nachricht Atom-Sized Craters Make a Catalyst Much More Active
30.11.2015 | SLAC National Accelerator Laboratory

nachricht Hydra Can Modify Its Genetic Program
30.11.2015 | Université de Genève (University of Geneva)

All articles from Life Sciences >>>

The most recent press releases about innovation >>>

Die letzten 5 Focus-News des innovations-reports im Überblick:

Im Focus: How Cells in the Developing Ear ‘Practice’ Hearing

Before the fluid of the middle ear drains and sound waves penetrate for the first time, the inner ear cells of newborn rodents practice for their big debut. Researchers at Johns Hopkins report they have figured out the molecular chain of events that enables the cells to make “sounds” on their own, essentially “practicing” their ability to process sounds in the world around them.

The researchers, who describe their experiments in the Dec. 3 edition of the journal Cell, show how hair cells in the inner ear can be activated in the absence...

Im Focus: Climate study finds evidence of global shift in the 1980s

Planet Earth experienced a global climate shift in the late 1980s on an unprecedented scale, fuelled by anthropogenic warming and a volcanic eruption, according to new research published this week.

Scientists say that a major step change, or ‘regime shift’, in the Earth’s biophysical systems, from the upper atmosphere to the depths of the ocean and from...

Im Focus: Innovative Photovoltaics – from the Lab to the Façade

Fraunhofer ISE Demonstrates New Cell and Module Technologies on its Outer Building Façade

The Fraunhofer Institute for Solar Energy Systems ISE has installed 70 photovoltaic modules on the outer façade of one of its lab buildings. The modules were...

Im Focus: Lactate for Brain Energy

Nerve cells cover their high energy demand with glucose and lactate. Scientists of the University of Zurich now provide new support for this. They show for the first time in the intact mouse brain evidence for an exchange of lactate between different brain cells. With this study they were able to confirm a 20-year old hypothesis.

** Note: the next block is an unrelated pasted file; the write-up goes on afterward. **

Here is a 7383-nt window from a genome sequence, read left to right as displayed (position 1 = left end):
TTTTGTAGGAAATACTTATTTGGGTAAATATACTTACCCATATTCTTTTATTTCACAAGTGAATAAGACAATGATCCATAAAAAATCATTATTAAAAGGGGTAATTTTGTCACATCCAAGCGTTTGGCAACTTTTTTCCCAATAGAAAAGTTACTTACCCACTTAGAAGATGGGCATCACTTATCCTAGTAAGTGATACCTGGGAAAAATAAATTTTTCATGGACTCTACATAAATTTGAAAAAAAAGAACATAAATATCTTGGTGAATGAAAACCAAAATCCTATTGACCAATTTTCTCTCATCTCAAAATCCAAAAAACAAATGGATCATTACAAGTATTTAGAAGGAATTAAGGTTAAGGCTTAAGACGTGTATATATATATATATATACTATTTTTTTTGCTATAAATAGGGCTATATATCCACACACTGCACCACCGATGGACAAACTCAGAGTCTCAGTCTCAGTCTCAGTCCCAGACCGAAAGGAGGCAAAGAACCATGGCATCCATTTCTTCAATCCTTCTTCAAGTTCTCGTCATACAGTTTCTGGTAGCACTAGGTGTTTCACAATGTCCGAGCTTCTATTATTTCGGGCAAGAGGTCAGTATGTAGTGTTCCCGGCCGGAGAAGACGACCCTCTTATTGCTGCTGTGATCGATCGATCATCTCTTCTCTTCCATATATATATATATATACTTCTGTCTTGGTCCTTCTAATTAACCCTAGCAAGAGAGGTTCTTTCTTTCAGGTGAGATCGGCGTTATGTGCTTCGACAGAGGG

In comparison to other organs, the human brain has the highest energy requirements. The supply of energy for nerve cells and the particular role of lactic acid...

Im Focus: Laser process simulation available as app for first time

In laser material processing, the simulation of processes has made great strides over the past few years. Today, the software can predict relatively well what will happen on the workpiece. Unfortunately, it is also highly complex and requires a lot of computing time. Thanks to clever simplification, experts from Fraunhofer ILT are now able to offer the first-ever simulation software that calculates processes in real time and also runs on tablet computers and smartphones. The fast software enables users to do without expensive experiments and to find optimum process parameters even more effectively.

Before now, the reliable simulation of laser processes was a job for experts. Armed with sophisticated software packages and after many hours on computer...

All Focus news of the innovation-report >>>



Event News

Urbanisation and migration from rural areas challenging agriculture in Eastern Europe

30.11.2015 | Event News

Fraunhofer’s Urban Futures Conference: 2 days in the city of the future

25.11.2015 | Event News

Gluten oder nicht Gluten? Überempfindlichkeit auf Weizen kann unterschiedliche Ursachen haben

17.11.2015 | Event News

Latest News

Teamplay IT solution enables more efficient use of protocols

30.11.2015 | Trade Fair News

Greater efficiency and potentially reduced costs with new MRI applications

30.11.2015 | Trade Fair News

Modular syngo.plaza as a comprehensive solution – even for enterprise radiology

30.11.2015 | Trade Fair News

More VideoLinks >>>